With Aviva reporting a 13 per cent rise in fraud claims last year, Colin Bristow, fraud & anti-money laundering specialist at SAS UK & Ireland, looks at the techniques insurers can use to stem the rise.
It’s sometimes difficult to know if fraudulent insurance claims are really rising, or whether companies are just getting better at detecting them. Most likely, it’s a combination of the two.
Certainly, the techniques fraudsters deploy, including their use of technology, are becoming more sophisticated all the time. Research from Aviva reveals high numbers of ‘ghost brokering’ cases last year – where policies are bought using details customers have been misled into handing over, often on social media, or where fake documents that look like they’re from legitimate insurers are sold on to customers. Indeed, of the 20,000 motoring fraud application cases Aviva detected, ghost broking accounted for 15 per cent of them.
Fraudsters are also quick to exploit events like the pandemic, the whiplash reforms and the current cost of living crisis for their own financial gain.
For instance, there was a 10.7 per cent spike in motor injury claims ahead of the new whiplash rules coming into force in May last year, according to Aviva. Since then, the focus seems to have shifted to fraudulent vehicle repair and credit hire, which jumped by 13 per cent in 2021.
Trying to outwit the fraudsters is an ongoing challenge, especially as the volume and complexity of the investigation increases. Anti-fraud teams face mounting pressure to quickly root out false claims, so that legitimate ones can be processed quickly and painlessly and customers aren’t unfairly penalised.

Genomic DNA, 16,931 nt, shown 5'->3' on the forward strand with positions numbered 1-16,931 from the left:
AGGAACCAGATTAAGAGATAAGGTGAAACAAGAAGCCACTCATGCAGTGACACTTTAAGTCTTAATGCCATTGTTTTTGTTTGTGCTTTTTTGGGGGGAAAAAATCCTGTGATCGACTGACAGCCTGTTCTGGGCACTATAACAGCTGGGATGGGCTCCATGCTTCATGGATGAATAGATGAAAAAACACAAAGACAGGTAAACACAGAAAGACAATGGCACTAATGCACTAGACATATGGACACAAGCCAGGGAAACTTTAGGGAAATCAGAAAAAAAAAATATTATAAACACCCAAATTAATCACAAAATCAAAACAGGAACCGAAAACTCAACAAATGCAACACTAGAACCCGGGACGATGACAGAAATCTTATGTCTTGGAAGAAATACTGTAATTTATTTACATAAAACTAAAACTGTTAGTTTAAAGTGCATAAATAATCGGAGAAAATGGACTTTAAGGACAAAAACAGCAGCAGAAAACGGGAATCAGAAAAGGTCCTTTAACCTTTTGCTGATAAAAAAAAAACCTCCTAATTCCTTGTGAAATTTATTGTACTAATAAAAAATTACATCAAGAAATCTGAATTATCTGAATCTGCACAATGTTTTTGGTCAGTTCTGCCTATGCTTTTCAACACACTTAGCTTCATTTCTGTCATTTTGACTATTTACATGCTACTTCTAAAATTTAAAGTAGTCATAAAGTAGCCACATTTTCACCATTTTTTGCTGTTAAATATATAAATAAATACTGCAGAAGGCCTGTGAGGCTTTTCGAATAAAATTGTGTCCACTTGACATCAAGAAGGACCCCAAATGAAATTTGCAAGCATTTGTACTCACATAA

Companies’ bottom line and reputation depend on whether or not they achieve this – yet it remains a resource-heavy task, requiring more staff. This isn’t cost-effective, nor is it scalable. They need tools that streamline fraud detection processes and allow them to proactively monitor trends and changes in fraud activity, not just respond to existing risks.
Data analytics have already transformed fraud detection methods. According to our research, conducted in partnership with the Association of Certified Fraud Examiners (ACFE), 64 per cent of organisations say data analytics enables them to review higher volumes of transactions. Other benefits include improved accuracy (i.e. reduced false positives); automating tasks to increase efficiency; and identifying anomalies in a timely way.
It’s highly unlikely that manual methods alone would have enabled Aviva to uncover 11,000 instances of claims fraud in 2021, worth more than £122m, and investigate more than 16,700 claims under investigation for suspected fraud.
Our research shows that around two-thirds of insurers currently still use more traditional analytics methods such as exception reporting or anomaly detection, and over half have automated monitoring of red flags or violations of business rules in place. These methods will remain the most widely-used, at least over the next couple of years, but as digital solutions advance, they’ll be complemented by newer anti-fraud techniques.